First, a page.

When an individual or team has been so good for so long, does winning ever get old?
Does the euphoria of victory ever become, well, boring?
For admirers of the South Korea women’s archery dynasty, the answers are: no and no.
Watching and listening to how the current members of this amazing team reacted after winning a ninth straight ー that’s not a misprint ー Olympic gold medal on Sunday, July 25, there was nothing that suggested any of them are disinterested in being a part of something so much bigger than themselves.
Appropriately enough, South Korea’s Olympic archery dynasty began, at the 1988 Seoul Games, when it was added as a women’s sport.
Kang Chae Young, Jang Minhee and An San ensured that South Korea would retain its title as the world’s best women’s team with a sensational combined effort, beating the Russian Olympic Committee’s Svetlana Gomboeva, Elena Osipova and Ksenia Perova 6-0.
It was no big surprise.
South Korea’s track record of success in this event began a year before the fall of the Berlin Wall and decades before cellphones became an ubiquitous part of daily life.
So what was Sunday’s experience like for Kang?
“This gold medal is very special for me for two reasons,” she commented after receiving her medal at Yumenoshima Park Archery Field, according to the World Archery website. “The first is that a gold medal at the Olympic Games is a dream for every archer. I’m here and I did. And the second is that this is a team medal, which means we did it together, and for us, that is more important.
“I’m so proud to be a member of the Korean team. I’m happy and this is a big honor for me.”
Kang missed out on being selected for South Korea’s team for the 2016 Rio Games.
Five years later, she views it in a positive light.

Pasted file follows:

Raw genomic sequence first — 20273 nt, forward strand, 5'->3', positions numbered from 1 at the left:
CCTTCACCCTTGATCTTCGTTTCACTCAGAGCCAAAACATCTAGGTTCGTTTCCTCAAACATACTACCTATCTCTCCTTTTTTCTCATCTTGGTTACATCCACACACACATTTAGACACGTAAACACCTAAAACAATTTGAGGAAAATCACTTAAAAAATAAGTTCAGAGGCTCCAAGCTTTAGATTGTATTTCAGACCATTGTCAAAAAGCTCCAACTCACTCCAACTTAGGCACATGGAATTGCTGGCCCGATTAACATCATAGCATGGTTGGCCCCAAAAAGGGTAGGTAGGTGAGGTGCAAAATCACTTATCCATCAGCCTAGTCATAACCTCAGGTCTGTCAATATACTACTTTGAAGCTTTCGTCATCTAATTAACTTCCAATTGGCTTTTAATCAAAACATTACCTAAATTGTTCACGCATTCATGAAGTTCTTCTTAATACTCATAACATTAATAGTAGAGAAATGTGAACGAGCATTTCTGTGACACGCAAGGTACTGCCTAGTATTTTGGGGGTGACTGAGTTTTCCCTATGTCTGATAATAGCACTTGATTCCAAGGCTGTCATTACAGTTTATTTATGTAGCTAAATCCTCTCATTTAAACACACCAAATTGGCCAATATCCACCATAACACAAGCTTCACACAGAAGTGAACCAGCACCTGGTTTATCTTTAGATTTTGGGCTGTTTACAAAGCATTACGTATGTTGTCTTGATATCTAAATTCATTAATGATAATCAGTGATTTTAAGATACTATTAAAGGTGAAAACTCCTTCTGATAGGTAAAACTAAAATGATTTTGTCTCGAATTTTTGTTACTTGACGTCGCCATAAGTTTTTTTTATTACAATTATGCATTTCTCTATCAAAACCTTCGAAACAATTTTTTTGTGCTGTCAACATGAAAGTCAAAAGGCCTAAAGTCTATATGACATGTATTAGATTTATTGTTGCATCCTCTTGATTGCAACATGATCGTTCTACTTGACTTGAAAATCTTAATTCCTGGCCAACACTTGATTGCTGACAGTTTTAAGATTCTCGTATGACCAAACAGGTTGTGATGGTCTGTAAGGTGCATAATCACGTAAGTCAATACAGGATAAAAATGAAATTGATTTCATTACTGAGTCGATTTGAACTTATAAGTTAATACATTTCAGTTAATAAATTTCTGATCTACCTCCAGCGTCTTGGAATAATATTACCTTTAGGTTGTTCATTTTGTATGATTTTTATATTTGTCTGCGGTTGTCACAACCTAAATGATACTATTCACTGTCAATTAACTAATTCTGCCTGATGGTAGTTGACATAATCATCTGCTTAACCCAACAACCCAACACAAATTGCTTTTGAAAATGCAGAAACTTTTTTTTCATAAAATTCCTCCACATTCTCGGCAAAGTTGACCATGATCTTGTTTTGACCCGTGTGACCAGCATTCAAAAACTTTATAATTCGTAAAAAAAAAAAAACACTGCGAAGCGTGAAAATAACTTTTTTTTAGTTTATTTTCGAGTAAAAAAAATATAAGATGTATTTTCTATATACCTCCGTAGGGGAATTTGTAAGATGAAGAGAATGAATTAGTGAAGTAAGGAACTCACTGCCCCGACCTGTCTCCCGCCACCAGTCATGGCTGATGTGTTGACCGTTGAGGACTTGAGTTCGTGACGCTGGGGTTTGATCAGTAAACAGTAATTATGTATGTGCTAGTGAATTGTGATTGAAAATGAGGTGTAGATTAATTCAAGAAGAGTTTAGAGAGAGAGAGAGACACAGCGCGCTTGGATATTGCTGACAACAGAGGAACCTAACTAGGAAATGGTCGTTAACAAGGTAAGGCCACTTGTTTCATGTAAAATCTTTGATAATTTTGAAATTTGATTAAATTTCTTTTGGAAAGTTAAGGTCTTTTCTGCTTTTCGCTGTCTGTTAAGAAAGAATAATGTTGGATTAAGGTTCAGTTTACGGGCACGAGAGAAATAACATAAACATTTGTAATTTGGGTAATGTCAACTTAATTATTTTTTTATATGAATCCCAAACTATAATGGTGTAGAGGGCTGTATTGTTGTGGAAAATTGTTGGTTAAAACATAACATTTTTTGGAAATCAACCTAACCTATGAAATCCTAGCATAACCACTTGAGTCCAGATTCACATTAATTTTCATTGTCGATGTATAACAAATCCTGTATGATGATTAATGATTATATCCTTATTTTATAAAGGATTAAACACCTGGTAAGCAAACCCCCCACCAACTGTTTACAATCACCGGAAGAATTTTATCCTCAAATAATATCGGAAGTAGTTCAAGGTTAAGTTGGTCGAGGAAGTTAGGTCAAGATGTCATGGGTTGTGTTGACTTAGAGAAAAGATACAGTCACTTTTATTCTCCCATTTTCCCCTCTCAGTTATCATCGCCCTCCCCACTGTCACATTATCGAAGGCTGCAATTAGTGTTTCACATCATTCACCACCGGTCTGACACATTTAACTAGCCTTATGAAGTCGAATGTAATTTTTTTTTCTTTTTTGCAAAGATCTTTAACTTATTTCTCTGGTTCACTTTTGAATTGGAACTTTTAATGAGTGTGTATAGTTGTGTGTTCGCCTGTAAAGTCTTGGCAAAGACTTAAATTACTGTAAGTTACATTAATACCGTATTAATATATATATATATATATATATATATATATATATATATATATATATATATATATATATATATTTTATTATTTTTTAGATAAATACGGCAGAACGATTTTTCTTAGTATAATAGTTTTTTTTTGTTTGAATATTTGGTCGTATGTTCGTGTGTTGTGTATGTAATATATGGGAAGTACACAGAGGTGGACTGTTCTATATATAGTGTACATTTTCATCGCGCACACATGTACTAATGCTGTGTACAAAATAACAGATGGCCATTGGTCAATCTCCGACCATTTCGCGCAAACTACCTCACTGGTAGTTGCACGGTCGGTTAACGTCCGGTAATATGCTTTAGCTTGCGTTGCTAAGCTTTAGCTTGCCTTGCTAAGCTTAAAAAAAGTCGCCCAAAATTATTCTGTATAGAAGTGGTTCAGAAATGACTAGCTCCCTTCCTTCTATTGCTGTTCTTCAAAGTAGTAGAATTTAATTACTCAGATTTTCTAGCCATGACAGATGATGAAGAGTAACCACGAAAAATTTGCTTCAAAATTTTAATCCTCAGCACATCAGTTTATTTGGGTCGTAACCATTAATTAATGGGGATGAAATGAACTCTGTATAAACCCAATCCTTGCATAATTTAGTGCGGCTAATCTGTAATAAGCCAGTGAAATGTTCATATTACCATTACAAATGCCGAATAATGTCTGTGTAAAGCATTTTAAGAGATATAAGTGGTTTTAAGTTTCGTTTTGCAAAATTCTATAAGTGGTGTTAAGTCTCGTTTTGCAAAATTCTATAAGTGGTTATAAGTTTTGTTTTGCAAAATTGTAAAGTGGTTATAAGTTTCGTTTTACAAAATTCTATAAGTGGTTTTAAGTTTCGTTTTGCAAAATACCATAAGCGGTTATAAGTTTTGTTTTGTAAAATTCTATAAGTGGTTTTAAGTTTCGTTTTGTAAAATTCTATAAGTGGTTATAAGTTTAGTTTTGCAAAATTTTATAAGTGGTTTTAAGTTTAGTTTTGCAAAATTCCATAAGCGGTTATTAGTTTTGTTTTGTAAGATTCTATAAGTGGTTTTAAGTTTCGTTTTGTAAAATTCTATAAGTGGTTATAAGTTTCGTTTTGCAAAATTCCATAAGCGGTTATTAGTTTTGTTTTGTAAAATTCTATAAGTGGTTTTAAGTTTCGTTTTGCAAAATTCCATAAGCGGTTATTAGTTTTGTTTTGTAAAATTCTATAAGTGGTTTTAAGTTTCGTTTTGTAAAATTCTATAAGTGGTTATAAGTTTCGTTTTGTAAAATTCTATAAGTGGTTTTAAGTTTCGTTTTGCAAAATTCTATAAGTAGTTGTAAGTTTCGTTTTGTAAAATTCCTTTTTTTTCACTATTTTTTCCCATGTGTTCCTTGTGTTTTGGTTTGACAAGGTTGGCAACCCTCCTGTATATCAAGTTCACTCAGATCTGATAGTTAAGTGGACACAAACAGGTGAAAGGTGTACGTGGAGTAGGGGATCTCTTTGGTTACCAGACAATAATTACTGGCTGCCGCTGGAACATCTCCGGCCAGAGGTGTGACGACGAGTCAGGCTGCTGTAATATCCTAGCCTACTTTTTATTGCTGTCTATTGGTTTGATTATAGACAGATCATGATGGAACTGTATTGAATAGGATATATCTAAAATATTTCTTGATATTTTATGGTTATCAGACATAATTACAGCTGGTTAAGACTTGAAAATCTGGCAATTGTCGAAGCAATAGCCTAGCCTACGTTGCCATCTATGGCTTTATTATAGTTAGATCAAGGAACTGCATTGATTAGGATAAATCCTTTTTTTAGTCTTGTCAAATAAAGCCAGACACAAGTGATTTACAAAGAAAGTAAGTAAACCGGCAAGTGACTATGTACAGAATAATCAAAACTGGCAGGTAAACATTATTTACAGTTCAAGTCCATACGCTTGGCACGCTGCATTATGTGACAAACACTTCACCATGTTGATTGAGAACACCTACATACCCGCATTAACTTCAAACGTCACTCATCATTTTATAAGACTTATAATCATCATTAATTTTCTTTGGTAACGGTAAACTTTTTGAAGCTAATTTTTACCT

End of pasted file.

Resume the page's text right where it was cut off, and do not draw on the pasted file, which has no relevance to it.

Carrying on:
“I’ve grown as an athlete from that experience,” the 25-year-old Kang related while speaking to reporters on Sunday. “I’m now stronger when I’m attending these matches. With that mentality, I can focus much better.”
Nobody will declare that Kang and her teammates couldn’t focus on the women’s team final.
The proof was in the numbers and part of the day’s larger story that extended to the team’s title run, with South Korean winning 17 of 18 sets over Italy, Belarus and Russia en route to the title.
Total domination. And this run of greatness has featured 21 South Korean archers across five decades.
The South Korean archers tied the U.S. men’s 4×100-meter swimming medley relay powerhouse and the Kenya men’s 3,000-meter steeplechase (Julius Korir, Julius Kariuki, Matthew Birir, Joseph Keter, Reuben Kosgei, Ezekiel Kemboi, Brimin Kiprop Kipruto, Kemboi and Conseslus Kipruto in succession since 1988) for the longest active gold-medal streak in the Summer Olympics.
Team USA and Kenya both have a shot at winning their 10th straight medals in these events in Tokyo. (The men’s 4×100 medley final is on Sunday, August 1. The steeplechase final is on Monday, August 2.)
Returning to the archery field, shooting accuracy and power of concentration go hand in hand.
On Sunday, An set the tone for the Koreans as the highest scorer in each of their three matches.
In each match, each team is allotted six arrows (two per athlete) for one set in a 2-minute span. A match has a maximum of four sets, followed by a tie-breaker if necessary.
The Koreans don’t panic after mediocre shots. Instead, they shift the focus to the next arrow, a time-honored strategy that works for them.
Keeping The Medal Streak Alive
In examining the common thread tied to each of the Asian nation’s nine gold medals in the event starting in the pre-reality TV era, one thing keeps popping up again and again: an ability to focus on one arrow at a time, as if the world has paused and nothing else matters at that particular moment.
The dynasty could very well have ended at the 2004 Athens Olympics, as The Washington Post’s Chuck Culpepper noted in his recap of the women’s team final.
Instead, a vintage performance by the Korean archers in a high-pressure moment lifted them to another gold.
“Even at Athens 2004, in a stirring event witnessed by lucky people, when China had a nine-point lead going to the last arrow from Park Sung Hyun,” Culpepper wrote, “that arrow flew through the hot Greek air in the old Olympic stadium near the Acropolis and snuggled squarely in the ‘10’ circle.”
Now, here we are 17 years later.
Don’t expect the South Korea women’s archery dynasty to end anytime soon.
After all, Kang, Jang and An could form the team’s lineup at the 2024 Paris Olympics.
Or as An put it: “I believe this team is the strongest ever because we act as one. We know each other well, we trust each other and we push each other to do our best.”
Author: Ed Odeven